- The curfews are accompanied
by military assaults against civilian populations -- their homes,
businesses, offices, historical monuments, reservoirs and infrastructure
are being bombed and destroyed.
- "No one can go outside. Our water is running out. The food at
homes is running out. The telephone lines have been cut. The situation
here is terrible. ... After declaring the curfew, they [the Turks]
deploy soldiers, police and snipers in the evacuated schools. They have
piled up their ammunition inside the schools." -- Osman Tetik, a
representative in Cizre of the Education and Science Workers' Union.
- "They are shooting bullets at hospitals and ambulances. The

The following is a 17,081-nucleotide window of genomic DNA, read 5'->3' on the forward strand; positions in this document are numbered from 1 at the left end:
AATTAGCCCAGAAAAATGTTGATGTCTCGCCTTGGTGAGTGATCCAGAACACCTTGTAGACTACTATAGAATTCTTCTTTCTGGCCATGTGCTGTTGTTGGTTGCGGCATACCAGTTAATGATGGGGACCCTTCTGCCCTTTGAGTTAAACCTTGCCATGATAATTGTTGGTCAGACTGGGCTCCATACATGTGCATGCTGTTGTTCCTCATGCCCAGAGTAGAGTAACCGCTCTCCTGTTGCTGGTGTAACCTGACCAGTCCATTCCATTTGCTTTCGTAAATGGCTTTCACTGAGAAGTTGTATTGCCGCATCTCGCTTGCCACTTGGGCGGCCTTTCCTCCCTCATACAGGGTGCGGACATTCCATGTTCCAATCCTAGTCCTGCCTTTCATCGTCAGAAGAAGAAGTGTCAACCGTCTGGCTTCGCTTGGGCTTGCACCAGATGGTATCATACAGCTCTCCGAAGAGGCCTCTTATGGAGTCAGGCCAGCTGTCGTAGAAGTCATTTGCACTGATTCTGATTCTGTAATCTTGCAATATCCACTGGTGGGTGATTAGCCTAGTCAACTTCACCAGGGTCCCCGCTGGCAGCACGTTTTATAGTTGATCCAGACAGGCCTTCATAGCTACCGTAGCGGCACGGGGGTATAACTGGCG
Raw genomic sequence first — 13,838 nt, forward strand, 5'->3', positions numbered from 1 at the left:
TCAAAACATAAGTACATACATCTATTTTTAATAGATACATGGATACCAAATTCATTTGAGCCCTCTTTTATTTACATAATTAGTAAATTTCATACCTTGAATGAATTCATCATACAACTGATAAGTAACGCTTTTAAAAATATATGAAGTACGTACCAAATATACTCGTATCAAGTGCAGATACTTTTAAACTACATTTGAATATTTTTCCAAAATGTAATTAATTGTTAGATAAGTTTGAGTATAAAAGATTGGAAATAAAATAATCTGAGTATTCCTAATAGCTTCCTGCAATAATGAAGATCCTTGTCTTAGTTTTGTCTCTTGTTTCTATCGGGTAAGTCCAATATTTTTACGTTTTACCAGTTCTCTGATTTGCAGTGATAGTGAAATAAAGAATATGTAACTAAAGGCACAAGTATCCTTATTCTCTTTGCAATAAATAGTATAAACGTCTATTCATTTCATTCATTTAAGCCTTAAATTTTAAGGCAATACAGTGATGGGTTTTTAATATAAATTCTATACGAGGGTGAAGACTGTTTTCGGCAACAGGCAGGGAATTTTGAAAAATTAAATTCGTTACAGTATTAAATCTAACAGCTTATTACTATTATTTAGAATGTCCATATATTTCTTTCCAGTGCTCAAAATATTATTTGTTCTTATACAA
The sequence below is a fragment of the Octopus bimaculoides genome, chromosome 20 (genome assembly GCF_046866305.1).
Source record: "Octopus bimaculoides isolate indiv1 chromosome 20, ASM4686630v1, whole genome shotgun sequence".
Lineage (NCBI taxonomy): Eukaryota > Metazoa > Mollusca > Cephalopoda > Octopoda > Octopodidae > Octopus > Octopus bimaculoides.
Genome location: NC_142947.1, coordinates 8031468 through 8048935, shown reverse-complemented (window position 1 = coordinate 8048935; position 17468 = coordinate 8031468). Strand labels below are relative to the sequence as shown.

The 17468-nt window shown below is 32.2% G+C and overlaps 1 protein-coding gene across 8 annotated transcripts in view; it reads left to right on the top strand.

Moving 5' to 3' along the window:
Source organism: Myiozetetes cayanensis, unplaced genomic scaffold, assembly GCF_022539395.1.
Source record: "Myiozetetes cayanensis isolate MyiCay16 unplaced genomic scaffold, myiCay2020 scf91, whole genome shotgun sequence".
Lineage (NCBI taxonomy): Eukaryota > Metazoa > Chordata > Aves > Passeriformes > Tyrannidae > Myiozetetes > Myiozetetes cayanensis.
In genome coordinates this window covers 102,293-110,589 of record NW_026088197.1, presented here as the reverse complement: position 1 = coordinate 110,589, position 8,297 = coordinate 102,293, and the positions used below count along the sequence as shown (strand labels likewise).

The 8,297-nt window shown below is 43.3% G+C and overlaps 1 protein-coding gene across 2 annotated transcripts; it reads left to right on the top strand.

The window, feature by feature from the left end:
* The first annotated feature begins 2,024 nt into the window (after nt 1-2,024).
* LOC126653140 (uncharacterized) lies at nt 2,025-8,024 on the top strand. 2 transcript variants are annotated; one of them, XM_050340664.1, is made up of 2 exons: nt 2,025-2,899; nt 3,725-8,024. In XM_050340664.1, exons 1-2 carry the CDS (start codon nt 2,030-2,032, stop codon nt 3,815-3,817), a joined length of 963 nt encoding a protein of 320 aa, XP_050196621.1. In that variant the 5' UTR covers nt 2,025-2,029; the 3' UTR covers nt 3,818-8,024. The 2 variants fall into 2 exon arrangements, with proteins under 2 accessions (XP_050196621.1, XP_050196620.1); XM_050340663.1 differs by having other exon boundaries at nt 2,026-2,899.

Ministry of Health is standing by as hospitals are turned into military
quarters and as health institutions and employees become targets." --
Gonul Erden, co-President of the Trade Union of Public Employees in
Health and Social Services.
- "All those towns will be cleansed of terror elements. If
necessary, neighborhood by neighborhood, house by house, street by
street." -- Turkish Prime Minister Ahmet Davutoglu, December 15.
- The curfews and military assaults against Kurdish civilians have reportedly forced at least 200,000 Kurds to flee.
- "This reminds me of the Bosnian genocide, the mass graves where I worked, and the 1994 genocide in Rwanda. People did not speak up against those mass murders, too. Later, in the face of those massacres, the state authorities were found guilty of staying silent, of looking the other way." -- Prof. Sebnem Korur Fincanci, President of the Human Rights Foundation of Turkey.
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